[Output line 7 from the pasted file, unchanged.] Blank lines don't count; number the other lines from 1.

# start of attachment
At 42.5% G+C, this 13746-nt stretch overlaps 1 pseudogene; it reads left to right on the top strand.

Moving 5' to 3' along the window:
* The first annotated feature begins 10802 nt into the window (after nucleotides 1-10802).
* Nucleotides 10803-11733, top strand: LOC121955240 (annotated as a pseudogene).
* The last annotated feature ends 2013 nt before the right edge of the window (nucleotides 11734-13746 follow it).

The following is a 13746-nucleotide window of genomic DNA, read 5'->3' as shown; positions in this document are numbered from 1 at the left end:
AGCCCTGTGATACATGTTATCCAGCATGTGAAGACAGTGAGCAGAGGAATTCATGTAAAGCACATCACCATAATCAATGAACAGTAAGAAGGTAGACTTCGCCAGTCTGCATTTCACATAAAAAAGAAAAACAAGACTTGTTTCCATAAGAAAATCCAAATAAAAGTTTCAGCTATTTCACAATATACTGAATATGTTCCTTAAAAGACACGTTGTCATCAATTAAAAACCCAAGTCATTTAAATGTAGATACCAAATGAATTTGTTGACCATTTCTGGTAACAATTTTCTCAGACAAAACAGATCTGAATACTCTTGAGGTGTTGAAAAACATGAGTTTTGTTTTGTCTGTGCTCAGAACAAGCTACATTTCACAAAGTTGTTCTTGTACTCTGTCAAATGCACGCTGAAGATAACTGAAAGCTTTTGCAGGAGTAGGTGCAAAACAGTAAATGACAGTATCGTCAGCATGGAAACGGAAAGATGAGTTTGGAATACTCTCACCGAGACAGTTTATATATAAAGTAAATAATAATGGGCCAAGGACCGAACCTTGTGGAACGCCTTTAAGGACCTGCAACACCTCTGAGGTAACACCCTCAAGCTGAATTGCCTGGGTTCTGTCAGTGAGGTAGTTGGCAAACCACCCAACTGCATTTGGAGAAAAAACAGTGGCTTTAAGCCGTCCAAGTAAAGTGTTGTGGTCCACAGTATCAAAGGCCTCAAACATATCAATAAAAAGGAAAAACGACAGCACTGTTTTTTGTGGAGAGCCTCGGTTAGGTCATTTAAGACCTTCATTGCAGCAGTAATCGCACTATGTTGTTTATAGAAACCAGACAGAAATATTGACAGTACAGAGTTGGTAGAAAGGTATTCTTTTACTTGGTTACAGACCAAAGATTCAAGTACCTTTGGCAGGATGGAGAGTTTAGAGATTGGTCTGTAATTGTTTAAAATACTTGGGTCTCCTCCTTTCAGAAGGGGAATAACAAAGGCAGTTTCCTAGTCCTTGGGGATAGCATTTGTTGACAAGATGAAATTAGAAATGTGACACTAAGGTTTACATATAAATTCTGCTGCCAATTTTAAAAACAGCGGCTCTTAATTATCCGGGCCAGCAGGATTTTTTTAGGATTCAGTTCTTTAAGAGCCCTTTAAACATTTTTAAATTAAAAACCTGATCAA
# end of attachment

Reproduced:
AGCCCTGTGATACATGTTATCCAGCATGTGAAGACAGTGAGCAGAGGAATTCATGTAAAGCACATCACCATAATCAATGAACAGTAAGAAGGTAGACTTCGCCAGTCTGCATTTCACATAAAAAAGAAAAACAAGACTTGTTTCCATAAGAAAATCCAAATAAAAGTTTCAGCTATTTCACAATATACTGAATATGTTCCTTAAAAGACACGTTGTCATCAATTAAAAACCCAAGTCATTTAAATGTAGATACCAAATGAATTTGTTGACCATTTCTGGTAACAATTTTCTCAGACAAAACAGATCTGAATACTCTTGAGGTGTTGAAAAACATGAGTTTTGTTTTGTCTGTGCTCAGAACAAGCTACATTTCACAAAGTTGTTCTTGTACTCTGTCAAATGCACGCTGAAGATAACTGAAAGCTTTTGCAGGAGTAGGTGCAAAACAGTAAATGACAGTATCGTCAGCATGGAAACGGAAAGATGAGTTTGGAATACTCTCACCGAGACAGTTTATATATAAAGTAAATAATAATGGGCCAAGGACCGAACCTTGTGGAACGCCTTTAAGGACCTGCAACACCTCTGAGGTAACACCCTCAAGCTGAATTGCCTGGGTTCTGTCAGTGAGGTAGTTGGCAAACCACCCAACTGCATTTGGAGAAAAAACAGTGGCTTTAAGCCGTCCAAGTAAAGTGTTGTGGTCCACAGTATCAAAGGCCTCAAACATATCAATAAAAAGGAAAAACGACAGCACTGTTTTTTGTGGAGAGCCTCGGTTAGGTCATTTAAGACCTTCATTGCAGCAGTAATCGCACTATGTTGTTTATAGAAACCAGACAGAAATATTGACAGTACAGAGTTGGTAGAAAGGTATTCTTTTACTTGGTTACAGACCAAAGATTCAAGTACCTTTGGCAGGATGGAGAGTTTAGAGATTGGTCTGTAATTGTTTAAAATACTTGGGTCTCCTCCTTTCAGAAGGGGAATAACAAAGGCAGTTTCCTAGTCCTTGGGGATAGCATTTGTTGACAAGATGAAATTAGAAATGTGACACTAAGGTTTACATATAAATTCTGCTGCCAATTTTAAAAACAGCGGCTCTTAATTATCCGGGCCAGCAGGATTTTTTTAGGATTCAGTTCTTTAAGAGCCCTTTAAACATTTTTAAATTAAAAACCTGATCAA